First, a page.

Vertebral fractures are the most common type of osteoporotic fracture, afflicting approximately one in three women and one in six men over the age of 50. Despite their high prevalence, sensitive and specific estimates of vertebral fracture risk have remained elusive. This is due in large part to the limited accuracy and precision of current methods of estimating vertebral strength. Average measures of bone mineral density (BMD) explain only 50-70% of the variance in vertebral strength, a result that is not surprising given the heterogeneous distribution of bone tissue throughout the vertebra. A growing and compelling amount of evidence points to importance of this heterogeneity in governing the mechanical behavior of the vertebra. Recent advances in quantitative computed tomography (QCT) allow non-invasive measurement of the distribution of bone density and even trabecular anisotropy in whole bones. We propose that these additional measurements can be used to establish a new standard for clinical evaluation of vertebral fracture risk. Our overall hypothesis is that CT- based methods that account for the heterogeneous distribution of density and trabecular anisotropy throughout the vertebra provide more accurate predictions of vertebral strength than do methods based solely on average BMD.
Four specific aims are proposed.
Aim #1 will test whether CT-based measures of the intra-vertebral heterogeneity in density are independent predictors of vertebral strength.
Aims #2 -#4 are closely coupled experimental and computational studies that will test the importance of incorporating specimen-specific, anisotropic material properties in QCT-based finite element (FE) models of the vertebra. These studies will investigate the effect of this material property assignment on the accuracy of the FE predictions of vertebral strength and failure behavior.
Aim #2 will use micro-finite element analysis to quantify the anisotropic elastic properties throughout the centrum.
Aim #3 will carry out the QCT-based FE analyses using the material properties obtained in Aim #2 and also using properties determined purely from estimates based on BMD or on BMD and trabecular anisotropy. The accuracy of the FE predictions of vertebral mechanical behavior will be evaluated through experiments performed in Aim #4. These experiments will use 3-D failure visualization techniques that we have developed over the past several years. These techniques afford us the unique ability to assess the fidelity with which the FE models predict bone strength as well as the true deformation and failure behavior of the vertebra. Such assessment is critical for gauging the performance of these models, for identifying means of improving their predictions, and for enabling their widespread implementation in the clinical arena. Taken together, the proposed studies constitute a set of concrete and consequential steps towards our long-term goal of developing techniques for highly accurate, patient-specific predictions of vertebral strength from clinically feasible measurements. As such, this work has strong potential for leading the way to better diagnosis, treatment, and prevention of spine fractures.

Public Health Relevance

. One in three women and one in six men over age 50 will suffer a spine fracture in their remaining lifetime. This project focuses on developing methods for obtaining more accurate predictions of bone strength in the spine.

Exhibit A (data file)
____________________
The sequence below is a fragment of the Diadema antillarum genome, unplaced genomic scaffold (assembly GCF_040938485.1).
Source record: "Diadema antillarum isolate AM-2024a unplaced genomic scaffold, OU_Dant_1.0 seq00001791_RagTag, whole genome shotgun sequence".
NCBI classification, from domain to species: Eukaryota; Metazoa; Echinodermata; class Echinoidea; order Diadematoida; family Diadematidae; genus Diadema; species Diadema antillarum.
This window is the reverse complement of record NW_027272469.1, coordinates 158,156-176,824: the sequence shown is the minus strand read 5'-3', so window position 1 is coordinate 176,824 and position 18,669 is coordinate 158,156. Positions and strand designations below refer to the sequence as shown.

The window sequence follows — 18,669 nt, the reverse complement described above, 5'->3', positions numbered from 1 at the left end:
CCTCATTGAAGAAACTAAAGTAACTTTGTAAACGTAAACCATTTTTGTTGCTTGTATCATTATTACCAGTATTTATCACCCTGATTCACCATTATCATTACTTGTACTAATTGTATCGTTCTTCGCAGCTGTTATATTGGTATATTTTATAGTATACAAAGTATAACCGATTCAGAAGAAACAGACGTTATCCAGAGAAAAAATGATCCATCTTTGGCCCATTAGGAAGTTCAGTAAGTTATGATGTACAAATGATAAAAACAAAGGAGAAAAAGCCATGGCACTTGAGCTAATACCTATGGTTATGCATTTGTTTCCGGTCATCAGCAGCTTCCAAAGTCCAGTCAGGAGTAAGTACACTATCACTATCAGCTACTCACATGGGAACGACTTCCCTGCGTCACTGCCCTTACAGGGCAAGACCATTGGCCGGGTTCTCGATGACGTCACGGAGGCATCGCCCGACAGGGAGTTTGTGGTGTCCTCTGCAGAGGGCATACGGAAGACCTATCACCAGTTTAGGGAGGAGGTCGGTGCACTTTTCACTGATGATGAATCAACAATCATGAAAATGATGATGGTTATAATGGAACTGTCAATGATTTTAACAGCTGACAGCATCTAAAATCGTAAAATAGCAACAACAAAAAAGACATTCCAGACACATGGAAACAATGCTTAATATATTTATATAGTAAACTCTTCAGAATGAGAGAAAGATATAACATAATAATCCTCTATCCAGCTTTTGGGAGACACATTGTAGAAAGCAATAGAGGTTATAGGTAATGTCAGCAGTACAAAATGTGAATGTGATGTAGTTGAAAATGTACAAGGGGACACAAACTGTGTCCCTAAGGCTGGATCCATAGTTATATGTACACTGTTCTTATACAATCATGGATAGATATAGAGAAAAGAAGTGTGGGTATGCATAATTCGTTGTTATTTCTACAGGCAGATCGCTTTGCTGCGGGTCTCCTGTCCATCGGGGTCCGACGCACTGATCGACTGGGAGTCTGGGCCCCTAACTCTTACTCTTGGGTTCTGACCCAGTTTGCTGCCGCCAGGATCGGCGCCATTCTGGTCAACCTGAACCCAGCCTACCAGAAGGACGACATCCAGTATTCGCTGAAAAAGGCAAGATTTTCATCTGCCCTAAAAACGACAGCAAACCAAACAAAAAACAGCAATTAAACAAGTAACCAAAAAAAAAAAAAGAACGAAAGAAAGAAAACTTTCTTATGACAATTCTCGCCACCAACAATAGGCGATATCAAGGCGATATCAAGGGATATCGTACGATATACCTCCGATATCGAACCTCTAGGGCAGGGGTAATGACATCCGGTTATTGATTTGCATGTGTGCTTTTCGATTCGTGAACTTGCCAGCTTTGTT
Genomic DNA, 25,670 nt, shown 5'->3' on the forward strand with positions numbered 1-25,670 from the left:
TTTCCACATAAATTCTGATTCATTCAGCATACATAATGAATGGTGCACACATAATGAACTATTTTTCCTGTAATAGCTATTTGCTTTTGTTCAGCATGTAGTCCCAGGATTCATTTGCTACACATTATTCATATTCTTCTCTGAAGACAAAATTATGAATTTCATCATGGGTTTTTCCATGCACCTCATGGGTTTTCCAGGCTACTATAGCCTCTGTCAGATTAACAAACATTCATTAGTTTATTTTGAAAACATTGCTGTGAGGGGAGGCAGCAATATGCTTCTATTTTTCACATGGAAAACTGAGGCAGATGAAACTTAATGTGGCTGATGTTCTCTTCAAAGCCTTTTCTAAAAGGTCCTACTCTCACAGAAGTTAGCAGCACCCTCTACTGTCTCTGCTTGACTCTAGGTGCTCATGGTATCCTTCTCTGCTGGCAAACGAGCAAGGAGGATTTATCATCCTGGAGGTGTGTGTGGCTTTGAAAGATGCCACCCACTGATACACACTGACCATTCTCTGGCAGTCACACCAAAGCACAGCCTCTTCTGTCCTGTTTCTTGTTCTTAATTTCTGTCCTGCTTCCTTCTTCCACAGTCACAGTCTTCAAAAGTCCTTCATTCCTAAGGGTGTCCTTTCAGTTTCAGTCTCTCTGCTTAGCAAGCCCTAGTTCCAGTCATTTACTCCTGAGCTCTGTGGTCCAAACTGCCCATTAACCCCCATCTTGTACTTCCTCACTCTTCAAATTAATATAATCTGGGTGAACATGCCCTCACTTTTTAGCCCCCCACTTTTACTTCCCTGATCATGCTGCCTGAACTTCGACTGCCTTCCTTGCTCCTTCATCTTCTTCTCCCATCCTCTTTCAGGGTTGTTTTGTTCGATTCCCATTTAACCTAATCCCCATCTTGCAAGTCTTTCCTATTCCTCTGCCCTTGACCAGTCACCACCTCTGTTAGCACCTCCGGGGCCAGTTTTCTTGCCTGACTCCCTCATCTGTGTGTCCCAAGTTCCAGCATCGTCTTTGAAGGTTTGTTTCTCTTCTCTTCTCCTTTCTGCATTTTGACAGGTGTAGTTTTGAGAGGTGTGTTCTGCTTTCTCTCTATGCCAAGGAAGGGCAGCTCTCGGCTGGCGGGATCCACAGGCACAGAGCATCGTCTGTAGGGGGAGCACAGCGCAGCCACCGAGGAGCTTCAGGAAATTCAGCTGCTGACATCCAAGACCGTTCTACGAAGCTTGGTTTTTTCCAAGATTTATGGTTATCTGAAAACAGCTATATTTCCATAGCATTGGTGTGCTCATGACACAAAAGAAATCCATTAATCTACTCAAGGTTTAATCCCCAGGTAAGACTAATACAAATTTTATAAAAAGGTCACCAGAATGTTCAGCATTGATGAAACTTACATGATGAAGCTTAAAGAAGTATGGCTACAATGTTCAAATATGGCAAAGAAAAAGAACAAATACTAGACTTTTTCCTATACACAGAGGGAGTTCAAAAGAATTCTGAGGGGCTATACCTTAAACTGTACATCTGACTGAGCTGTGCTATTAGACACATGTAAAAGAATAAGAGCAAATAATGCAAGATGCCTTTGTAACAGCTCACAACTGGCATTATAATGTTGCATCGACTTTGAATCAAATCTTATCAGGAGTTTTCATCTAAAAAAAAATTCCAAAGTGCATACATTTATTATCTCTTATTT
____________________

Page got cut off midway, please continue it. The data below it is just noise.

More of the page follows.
National Institute of Health (NIH)
National Institute of Arthritis and Musculoskeletal and Skin Diseases (NIAMS)
Research Project (R01)
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Skeletal Biology Structure and Regeneration Study Section (SBSR)
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Lester, Gayle E
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Boston University
Engineering (All Types)
Schools of Engineering
United States
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Kaiser, Jarred; Allaire, Brett; Fein, Paul M et al. (2018) Correspondence between bone mineral density and intervertebral disc degeneration across age and sex. Arch Osteoporos 13:123
Morgan, Elise F; Unnikrisnan, Ginu U; Hussein, Amira I (2018) Bone Mechanical Properties in Healthy and Diseased States. Annu Rev Biomed Eng 20:119-143
Hussein, Amira I; Louzeiro, Daniel T; Unnikrishnan, Ginu U et al. (2018) Differences in Trabecular Microarchitecture and Simplified Boundary Conditions Limit the Accuracy of Quantitative Computed Tomography-Based Finite Element Models of Vertebral Failure. J Biomech Eng 140:
Fein, Paul M; DelMonaco, Alexander; Jackman, Timothy M et al. (2017) Is bone density associated with intervertebral disc pressure in healthy and degenerated discs? J Biomech 64:41-48
Osterhoff, Georg; Morgan, Elise F; Shefelbine, Sandra J et al. (2016) Bone mechanical properties and changes with osteoporosis. Injury 47 Suppl 2:S11-20
Jackman, Timothy M; Hussein, Amira I; Curtiss, Cameron et al. (2016) Quantitative, 3D Visualization of the Initiation and Progression of Vertebral Fractures Under Compression and Anterior Flexion. J Bone Miner Res 31:777-88
Jackman, Timothy M; DelMonaco, Alex M; Morgan, Elise F (2016) Accuracy of finite element analyses of CT scans in predictions of vertebral failure patterns under axial compression and anterior flexion. J Biomech 49:267-75
Unnikrishnan, Ginu U; Gallagher, John A; Hussein, Amira I et al. (2015) Elastic Anisotropy of Trabecular Bone in the Elderly Human Vertebra. J Biomech Eng 137:114503
Jackman, Timothy M; Hussein, Amira I; Adams, Alexander M et al. (2014) Endplate deflection is a defining feature of vertebral fracture and is associated with properties of the underlying trabecular bone. J Orthop Res 32:880-6
Hussein, A I; Morgan, E F (2013) The effect of intravertebral heterogeneity in microstructure on vertebral strength and failure patterns. Osteoporos Int 24:979-89

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